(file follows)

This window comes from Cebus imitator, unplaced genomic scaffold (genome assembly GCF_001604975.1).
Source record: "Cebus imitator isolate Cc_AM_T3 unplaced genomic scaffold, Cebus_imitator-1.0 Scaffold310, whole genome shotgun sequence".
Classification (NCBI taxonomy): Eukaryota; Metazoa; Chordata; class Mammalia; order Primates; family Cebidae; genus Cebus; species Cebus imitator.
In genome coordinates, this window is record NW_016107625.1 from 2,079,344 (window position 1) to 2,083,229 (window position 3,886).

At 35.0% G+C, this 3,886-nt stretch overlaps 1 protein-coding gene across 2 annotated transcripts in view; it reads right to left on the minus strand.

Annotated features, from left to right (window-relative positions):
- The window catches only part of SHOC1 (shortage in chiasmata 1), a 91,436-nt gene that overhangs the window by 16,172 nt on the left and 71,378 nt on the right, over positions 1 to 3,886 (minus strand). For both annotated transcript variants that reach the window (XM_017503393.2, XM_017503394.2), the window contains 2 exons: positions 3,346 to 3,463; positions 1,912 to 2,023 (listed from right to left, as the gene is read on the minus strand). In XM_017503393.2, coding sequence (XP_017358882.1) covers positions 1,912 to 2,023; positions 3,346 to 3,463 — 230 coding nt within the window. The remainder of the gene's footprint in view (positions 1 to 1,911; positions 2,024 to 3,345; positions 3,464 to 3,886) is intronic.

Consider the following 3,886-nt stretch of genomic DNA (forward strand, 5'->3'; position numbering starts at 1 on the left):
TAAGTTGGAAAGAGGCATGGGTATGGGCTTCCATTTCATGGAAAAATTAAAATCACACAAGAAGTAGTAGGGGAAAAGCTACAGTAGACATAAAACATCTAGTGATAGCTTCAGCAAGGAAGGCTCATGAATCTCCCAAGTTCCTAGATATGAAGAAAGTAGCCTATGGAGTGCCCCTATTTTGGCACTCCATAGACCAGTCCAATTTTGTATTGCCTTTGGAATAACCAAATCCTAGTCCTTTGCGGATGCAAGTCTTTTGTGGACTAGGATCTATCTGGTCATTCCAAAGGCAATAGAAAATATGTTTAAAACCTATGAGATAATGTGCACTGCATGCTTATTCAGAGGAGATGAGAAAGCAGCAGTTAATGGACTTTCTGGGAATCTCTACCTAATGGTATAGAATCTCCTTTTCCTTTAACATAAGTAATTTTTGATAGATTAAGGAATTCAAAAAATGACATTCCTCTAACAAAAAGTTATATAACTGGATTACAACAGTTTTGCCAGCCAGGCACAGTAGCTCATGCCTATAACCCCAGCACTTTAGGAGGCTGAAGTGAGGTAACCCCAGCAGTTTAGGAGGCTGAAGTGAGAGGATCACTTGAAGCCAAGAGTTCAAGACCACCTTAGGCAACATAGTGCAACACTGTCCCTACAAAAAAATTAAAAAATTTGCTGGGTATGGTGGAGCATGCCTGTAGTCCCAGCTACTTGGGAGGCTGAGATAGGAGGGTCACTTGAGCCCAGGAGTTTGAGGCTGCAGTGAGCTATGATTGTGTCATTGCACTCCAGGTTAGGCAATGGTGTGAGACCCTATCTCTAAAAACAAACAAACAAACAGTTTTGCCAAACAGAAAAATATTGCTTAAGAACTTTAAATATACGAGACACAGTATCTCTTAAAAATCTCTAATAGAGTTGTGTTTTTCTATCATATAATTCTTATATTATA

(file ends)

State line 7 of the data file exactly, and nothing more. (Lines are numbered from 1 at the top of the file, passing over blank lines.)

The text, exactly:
- The window catches only part of SHOC1 (shortage in chiasmata 1), a 91,436-nt gene that overhangs the window by 16,172 nt on the left and 71,378 nt on the right, over positions 1 to 3,886 (minus strand). For both annotated transcript variants that reach the window (XM_017503393.2, XM_017503394.2), the window contains 2 exons: positions 3,346 to 3,463; positions 1,912 to 2,023 (listed from right to left, as the gene is read on the minus strand). In XM_017503393.2, coding sequence (XP_017358882.1) covers positions 1,912 to 2,023; positions 3,346 to 3,463 — 230 coding nt within the window. The remainder of the gene's footprint in view (positions 1 to 1,911; positions 2,024 to 3,345; positions 3,464 to 3,886) is intronic.